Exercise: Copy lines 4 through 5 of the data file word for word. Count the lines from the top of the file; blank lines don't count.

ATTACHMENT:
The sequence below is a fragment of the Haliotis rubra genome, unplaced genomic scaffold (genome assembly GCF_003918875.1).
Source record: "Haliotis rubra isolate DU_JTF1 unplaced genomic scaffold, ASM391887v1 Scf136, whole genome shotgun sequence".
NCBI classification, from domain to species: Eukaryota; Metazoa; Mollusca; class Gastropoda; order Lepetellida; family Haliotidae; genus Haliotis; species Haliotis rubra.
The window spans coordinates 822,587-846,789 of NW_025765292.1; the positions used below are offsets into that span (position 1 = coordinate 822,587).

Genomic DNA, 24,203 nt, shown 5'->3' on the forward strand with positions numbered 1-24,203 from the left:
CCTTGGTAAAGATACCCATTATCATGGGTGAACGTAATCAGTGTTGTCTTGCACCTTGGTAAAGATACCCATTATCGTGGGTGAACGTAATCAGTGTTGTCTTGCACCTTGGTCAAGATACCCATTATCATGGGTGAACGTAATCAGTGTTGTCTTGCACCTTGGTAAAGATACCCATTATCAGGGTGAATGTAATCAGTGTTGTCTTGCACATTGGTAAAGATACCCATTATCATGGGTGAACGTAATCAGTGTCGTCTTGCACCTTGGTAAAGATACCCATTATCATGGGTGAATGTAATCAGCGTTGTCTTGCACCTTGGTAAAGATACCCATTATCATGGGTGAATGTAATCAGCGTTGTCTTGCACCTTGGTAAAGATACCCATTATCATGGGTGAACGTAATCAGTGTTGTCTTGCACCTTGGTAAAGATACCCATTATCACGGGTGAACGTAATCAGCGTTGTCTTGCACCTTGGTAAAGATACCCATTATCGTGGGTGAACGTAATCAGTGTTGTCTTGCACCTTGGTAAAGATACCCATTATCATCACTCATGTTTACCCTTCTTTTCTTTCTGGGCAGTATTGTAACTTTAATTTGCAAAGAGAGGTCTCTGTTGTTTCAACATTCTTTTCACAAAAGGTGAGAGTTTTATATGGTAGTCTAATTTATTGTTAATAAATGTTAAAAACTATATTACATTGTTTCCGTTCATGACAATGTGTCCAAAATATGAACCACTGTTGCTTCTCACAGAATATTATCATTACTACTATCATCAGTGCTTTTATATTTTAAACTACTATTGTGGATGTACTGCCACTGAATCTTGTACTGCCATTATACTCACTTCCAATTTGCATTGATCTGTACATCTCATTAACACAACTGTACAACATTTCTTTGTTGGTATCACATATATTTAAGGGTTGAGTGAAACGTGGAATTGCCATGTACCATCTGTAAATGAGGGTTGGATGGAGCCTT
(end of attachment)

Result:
The window spans coordinates 822,587-846,789 of NW_025765292.1; the positions used below are offsets into that span (position 1 = coordinate 822,587).

Genomic DNA, 24,203 nt, shown 5'->3' on the forward strand with positions numbered 1-24,203 from the left: